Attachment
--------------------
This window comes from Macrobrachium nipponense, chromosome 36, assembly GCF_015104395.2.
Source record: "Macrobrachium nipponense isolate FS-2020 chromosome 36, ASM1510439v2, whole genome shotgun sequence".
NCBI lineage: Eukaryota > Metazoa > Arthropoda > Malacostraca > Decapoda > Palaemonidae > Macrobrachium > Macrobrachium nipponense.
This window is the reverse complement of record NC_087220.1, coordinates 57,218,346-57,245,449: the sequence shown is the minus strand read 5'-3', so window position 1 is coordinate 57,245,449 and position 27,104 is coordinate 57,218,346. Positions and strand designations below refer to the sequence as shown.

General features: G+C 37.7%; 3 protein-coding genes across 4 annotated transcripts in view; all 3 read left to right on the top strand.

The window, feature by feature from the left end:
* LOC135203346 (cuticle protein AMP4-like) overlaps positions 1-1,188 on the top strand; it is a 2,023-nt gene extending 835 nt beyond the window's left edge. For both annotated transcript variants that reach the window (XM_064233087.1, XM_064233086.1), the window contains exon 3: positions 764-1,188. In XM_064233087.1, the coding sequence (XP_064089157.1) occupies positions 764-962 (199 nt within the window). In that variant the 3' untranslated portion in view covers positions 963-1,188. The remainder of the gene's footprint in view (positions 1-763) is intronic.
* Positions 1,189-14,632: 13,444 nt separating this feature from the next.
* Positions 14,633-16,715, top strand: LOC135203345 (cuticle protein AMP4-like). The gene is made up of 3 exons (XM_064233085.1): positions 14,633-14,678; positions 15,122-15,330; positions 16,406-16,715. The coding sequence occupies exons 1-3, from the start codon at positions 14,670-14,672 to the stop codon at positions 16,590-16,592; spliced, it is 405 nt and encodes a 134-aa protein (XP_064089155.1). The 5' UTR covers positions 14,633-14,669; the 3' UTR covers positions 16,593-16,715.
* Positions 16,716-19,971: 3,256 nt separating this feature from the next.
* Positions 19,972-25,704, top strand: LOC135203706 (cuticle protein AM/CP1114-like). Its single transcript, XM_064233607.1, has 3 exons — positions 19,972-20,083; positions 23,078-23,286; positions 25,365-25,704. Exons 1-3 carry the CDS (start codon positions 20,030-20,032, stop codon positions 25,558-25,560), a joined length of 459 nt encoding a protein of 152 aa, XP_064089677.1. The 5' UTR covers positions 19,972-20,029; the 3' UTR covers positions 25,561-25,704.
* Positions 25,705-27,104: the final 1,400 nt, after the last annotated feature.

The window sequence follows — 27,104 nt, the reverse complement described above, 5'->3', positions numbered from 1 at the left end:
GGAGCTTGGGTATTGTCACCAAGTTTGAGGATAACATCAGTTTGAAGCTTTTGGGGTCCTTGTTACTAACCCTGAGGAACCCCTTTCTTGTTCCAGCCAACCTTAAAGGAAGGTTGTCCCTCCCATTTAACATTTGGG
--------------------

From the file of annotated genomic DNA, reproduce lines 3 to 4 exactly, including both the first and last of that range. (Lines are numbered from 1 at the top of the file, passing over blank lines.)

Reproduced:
NCBI lineage: Eukaryota > Metazoa > Arthropoda > Malacostraca > Decapoda > Palaemonidae > Macrobrachium > Macrobrachium nipponense.
This window is the reverse complement of record NC_087220.1, coordinates 57,218,346-57,245,449: the sequence shown is the minus strand read 5'-3', so window position 1 is coordinate 57,245,449 and position 27,104 is coordinate 57,218,346. Positions and strand designations below refer to the sequence as shown.